Comparative studies were performed on the possibility of replacing intestinal epithelial cells by some other simplified models for the purpose of examining the adhesion of probiotic bacteria. The adhesion of Lactobacillus casei Shirota ATCC 39539, Lactobacillus acidophilus LC1, and Lactobacillus rhamnosus GG ATCC 53103 to surfaces of alginate, carrageenan, gelatin, collagen, glass, polystyrene, carboxymethylcellulose, and to intestinal epithelial cells (Caco-2 and HT-29 lines) were tested. Among the examined solid surfaces, the highest degree of adhesion was observed in the case of carboxymethylcellulose and collagen. In the majority of experimental variants, the number of bacterial cells adhering to surfaces increased parallel to the time of their contacting a solid surface. Additionally, there were stated differences in the cell adhesion to hydrogels showing varying concentration rates. On the basis of the experiments performed, it is possible to state that the adhesion degree of probiotic bacteria to various inorganic and organic surfaces is a parameter that depends on the strain of a microorganism. Among all the simplified models applied in the studies in question, no one was marked by an adhesion rate comparable to the adhesion of intestinal epithelial cells Caco-2 and HT-29, which are, nowadays, used as a major model in vitro while investigating the adhesion of probiotic bacteria.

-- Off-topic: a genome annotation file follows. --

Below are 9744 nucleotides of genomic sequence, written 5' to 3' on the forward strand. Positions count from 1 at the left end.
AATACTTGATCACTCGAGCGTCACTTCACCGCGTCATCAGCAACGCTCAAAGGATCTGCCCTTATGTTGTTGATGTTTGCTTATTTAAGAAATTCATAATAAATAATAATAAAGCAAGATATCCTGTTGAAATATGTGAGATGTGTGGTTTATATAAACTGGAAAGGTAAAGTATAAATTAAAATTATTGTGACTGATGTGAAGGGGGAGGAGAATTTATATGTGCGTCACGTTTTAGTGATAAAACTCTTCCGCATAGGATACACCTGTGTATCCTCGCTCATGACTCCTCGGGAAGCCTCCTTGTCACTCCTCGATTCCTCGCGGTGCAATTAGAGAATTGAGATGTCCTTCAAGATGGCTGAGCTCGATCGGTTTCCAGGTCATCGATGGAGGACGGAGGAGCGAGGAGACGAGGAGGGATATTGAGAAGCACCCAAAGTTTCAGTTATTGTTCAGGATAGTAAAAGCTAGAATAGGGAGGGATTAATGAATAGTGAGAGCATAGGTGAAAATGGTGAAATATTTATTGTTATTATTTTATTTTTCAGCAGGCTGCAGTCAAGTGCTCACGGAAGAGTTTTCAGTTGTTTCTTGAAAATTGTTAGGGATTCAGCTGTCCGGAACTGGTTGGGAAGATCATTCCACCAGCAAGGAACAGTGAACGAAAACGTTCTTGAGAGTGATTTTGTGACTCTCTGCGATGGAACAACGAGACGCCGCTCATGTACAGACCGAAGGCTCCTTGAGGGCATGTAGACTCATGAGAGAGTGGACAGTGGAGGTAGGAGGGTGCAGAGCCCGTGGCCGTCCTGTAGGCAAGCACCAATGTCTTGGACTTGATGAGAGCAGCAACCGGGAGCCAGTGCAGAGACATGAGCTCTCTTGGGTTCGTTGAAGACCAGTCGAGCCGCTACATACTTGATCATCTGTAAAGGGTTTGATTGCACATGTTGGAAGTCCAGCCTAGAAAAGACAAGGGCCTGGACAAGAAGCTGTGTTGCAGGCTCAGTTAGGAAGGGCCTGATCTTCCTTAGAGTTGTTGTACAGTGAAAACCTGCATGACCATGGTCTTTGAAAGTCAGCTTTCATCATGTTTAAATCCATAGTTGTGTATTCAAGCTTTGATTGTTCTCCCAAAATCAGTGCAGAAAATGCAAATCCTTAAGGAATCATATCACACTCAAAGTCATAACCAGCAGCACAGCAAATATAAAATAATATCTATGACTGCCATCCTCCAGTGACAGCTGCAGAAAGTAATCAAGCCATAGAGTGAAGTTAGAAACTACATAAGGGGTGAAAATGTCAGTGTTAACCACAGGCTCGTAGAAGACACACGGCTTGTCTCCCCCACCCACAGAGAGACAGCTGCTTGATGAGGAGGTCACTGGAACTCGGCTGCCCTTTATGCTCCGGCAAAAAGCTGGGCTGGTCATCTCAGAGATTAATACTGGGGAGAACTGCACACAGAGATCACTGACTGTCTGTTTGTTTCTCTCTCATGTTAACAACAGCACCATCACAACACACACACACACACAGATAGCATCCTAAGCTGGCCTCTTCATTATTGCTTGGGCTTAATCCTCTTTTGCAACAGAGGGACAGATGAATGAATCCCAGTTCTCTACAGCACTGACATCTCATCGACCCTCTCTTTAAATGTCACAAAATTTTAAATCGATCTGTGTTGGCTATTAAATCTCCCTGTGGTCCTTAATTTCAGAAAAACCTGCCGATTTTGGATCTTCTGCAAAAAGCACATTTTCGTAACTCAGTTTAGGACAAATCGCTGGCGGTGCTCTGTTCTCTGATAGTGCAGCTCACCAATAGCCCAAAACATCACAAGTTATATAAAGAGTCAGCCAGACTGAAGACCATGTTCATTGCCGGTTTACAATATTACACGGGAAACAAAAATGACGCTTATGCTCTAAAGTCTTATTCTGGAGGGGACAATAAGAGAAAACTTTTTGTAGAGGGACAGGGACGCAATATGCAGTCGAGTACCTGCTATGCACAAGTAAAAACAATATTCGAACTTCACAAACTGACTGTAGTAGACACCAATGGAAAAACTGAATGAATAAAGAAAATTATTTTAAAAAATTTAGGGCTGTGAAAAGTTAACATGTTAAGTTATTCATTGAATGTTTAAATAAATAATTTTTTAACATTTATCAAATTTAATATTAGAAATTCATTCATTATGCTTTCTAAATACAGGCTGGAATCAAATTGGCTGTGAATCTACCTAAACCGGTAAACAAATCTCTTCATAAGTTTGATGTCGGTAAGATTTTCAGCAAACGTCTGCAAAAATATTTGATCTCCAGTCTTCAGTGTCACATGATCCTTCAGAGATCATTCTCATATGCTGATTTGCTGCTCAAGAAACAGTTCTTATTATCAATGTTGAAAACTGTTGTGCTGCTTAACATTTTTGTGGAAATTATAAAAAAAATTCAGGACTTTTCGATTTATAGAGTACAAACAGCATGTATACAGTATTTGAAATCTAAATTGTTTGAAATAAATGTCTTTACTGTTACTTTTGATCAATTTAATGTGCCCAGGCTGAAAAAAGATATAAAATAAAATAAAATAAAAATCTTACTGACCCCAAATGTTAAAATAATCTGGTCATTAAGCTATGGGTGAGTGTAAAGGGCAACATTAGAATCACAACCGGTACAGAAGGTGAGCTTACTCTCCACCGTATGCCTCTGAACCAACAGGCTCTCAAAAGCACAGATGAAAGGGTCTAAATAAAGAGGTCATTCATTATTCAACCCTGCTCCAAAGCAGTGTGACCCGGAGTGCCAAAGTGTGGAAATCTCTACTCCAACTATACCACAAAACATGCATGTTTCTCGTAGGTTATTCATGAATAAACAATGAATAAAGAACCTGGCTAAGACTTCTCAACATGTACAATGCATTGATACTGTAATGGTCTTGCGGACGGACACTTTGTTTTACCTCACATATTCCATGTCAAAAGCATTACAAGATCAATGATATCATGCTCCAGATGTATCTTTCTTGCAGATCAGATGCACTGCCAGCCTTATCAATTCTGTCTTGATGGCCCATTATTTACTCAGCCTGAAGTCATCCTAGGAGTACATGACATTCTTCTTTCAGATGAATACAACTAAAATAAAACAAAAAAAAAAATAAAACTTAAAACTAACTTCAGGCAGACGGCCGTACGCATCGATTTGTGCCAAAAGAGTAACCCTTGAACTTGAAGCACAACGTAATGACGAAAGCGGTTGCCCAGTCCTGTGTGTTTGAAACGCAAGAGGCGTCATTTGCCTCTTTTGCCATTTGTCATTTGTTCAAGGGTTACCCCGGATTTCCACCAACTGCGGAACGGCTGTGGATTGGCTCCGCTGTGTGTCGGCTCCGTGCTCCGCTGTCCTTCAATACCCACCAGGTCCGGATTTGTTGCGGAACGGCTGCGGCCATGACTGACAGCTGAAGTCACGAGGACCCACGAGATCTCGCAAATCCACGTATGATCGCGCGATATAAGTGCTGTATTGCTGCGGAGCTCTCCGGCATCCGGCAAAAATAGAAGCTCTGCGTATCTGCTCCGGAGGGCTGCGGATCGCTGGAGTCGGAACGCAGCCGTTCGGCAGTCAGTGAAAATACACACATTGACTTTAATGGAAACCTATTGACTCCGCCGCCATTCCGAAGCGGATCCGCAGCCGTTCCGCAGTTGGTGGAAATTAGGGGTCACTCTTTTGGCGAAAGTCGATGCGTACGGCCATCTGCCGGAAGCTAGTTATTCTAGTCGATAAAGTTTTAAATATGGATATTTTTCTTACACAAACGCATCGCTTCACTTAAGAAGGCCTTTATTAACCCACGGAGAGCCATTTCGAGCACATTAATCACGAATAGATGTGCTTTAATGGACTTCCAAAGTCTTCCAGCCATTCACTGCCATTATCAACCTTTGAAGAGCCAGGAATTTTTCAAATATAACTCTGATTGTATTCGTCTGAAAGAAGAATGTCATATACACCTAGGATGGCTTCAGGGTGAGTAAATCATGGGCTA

adhesion, Lactobacillus, alginate, carrageenan, collagen, carboxymethylcellulose